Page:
Abbas Extends Hamas Deadline on Israel

Jun 6, 7:46 AM (ET)

RAMALLAH, West Bank (AP) - Palestinian President Mahmoud Abbas gave the governing Hamas party on Tuesday three more days to accept a document that implicitly recognizes Israel, threatening to bring the issue to a national referendum.

The PLO Executive Committee accepted the document, authorizing Abbas to call a referendum on it, said Yasser Abed Rabbo, a senior Palestinian official.

Abbas' deadline expired Tuesday, but he gave the militant Islamic group more time due to pressure from other officials.

On Monday, Abbas ruled out any changes in the 18-point document negotiated by Palestinian prisoners in an Israeli lockup. It accepts a Palestinian state in the West Bank, Gaza Strip and east Jerusalem, implying recognition of Israel next to it.

Hamas spokesman Sami Abu Zuhri insisted that the talks must continue, saying parts of the document are positive, but Hamas has problems with other parts.

"You cannot raise the sword of ultimatum, you cannot raise the issue of a referendum while you are talking about dialogue," he told reporters in Gaza. He said calling a referendum meant circumventing the elected government.

Hamas lawmaker Khalil al-Hiyah said that despite Abbas' statement, there was still time to resume the talks instead of calling a referendum.

A vote could deeply embarrass Hamas. Polls show the prisoners' document would win broad approval. Hamas won January elections in a landslide against Abbas' Fatah, but government inefficiency and corruption were the main issues, not policy toward Israel.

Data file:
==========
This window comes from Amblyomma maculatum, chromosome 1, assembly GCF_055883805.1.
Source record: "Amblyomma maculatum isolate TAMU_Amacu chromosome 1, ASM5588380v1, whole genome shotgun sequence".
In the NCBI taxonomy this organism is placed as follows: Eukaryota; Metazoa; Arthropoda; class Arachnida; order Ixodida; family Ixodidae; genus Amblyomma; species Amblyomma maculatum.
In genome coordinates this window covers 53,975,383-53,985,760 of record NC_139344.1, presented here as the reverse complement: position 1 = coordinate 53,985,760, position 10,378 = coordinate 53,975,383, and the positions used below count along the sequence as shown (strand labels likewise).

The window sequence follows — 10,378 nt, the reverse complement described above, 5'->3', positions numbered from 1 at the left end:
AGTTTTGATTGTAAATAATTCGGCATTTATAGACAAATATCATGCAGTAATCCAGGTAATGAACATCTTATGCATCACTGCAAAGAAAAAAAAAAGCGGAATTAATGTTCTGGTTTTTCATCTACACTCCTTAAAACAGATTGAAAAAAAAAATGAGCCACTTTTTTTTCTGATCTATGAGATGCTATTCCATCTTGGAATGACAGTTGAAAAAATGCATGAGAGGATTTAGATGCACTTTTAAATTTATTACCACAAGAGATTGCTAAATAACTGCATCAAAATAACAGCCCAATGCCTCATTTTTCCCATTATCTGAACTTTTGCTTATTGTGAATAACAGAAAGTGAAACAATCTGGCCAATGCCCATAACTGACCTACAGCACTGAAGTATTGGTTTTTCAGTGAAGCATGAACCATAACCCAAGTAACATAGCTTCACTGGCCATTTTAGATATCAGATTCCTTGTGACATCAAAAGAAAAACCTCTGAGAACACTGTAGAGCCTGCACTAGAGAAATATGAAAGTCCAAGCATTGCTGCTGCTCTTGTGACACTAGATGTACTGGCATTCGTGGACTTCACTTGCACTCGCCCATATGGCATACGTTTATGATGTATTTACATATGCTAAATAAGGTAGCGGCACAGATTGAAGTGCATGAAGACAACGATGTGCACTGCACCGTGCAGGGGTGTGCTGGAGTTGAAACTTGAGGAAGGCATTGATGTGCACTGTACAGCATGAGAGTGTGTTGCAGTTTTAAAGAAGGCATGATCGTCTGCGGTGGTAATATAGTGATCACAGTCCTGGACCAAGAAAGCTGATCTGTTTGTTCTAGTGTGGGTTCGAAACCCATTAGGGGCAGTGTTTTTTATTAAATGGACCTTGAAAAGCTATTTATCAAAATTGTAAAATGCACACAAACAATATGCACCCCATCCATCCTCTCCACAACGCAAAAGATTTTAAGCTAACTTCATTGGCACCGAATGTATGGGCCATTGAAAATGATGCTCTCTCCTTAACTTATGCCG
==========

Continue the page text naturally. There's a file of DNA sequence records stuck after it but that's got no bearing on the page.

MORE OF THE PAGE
Hamas opposes the existence of a Jewish state in an Islamic Middle East and has rebuffed Western demands to recognize Israel, accept previous peace accords and renounce violence. The West cut off aid to the Hamas-led government, leading to a financial crisis.

Abbas has endorsed the prisoners' plan as a way to end the crushing Western sanctions and allow him to resume peace talks with Israel.

Israeli Foreign Minister Tzipi Livni said Monday that the document is an internal Palestinian issue, and Israel is not commenting on it, according to a statement from her office after she her European Union counterpart, Javier Solana. Israel favors talks with moderate Palestinians but rejects key elements of the plan.

The plan was formulated by politically powerful Hamas and Fatah prisoners. But the Islamic group's exiled leaders, who make final decisions on policy, have refused to accept the document.

Many Palestinians are uneasy about the referendum, though polls show the document would be approved easily. In Gaza, Mohammed Abu Seido, 30, a coffee shop cashier, said he would vote for the document, but he worried that Hamas would react with violence if it is approved. "Hamas is already failing," he said.

The Palestinians have never held a referendum before, and officials said the vote would not be binding. But passing the referendum could give Abbas an important boost in his standoff with Hamas.

"It would bolster his legitimacy and give him power to go ahead with negotiations with Israel," said Azam al-Ahmad, a top Fatah official. Al-Ahmad also said Abbas, who wields considerable powers, would consider calling elections for president and parliament if Hamas did not abide by the results of a referendum.

The dispute comes during an increasingly violent power struggle between Abbas and the Hamas-led government. Five people were wounded in two clashes between Hamas and Fatah forces Monday in the southern Gaza city of Khan Younis.

Also Monday, Israeli aircraft fired missiles at a car in the Jebaliya refugee camp next to Gaza city, killing two militants and wounding two bystanders, according to Palestinian hospital officials.

Israel said the main target, a militant from the renegade Popular Resistance committees, was involved in firing rockets at Israel. He died of his wounds.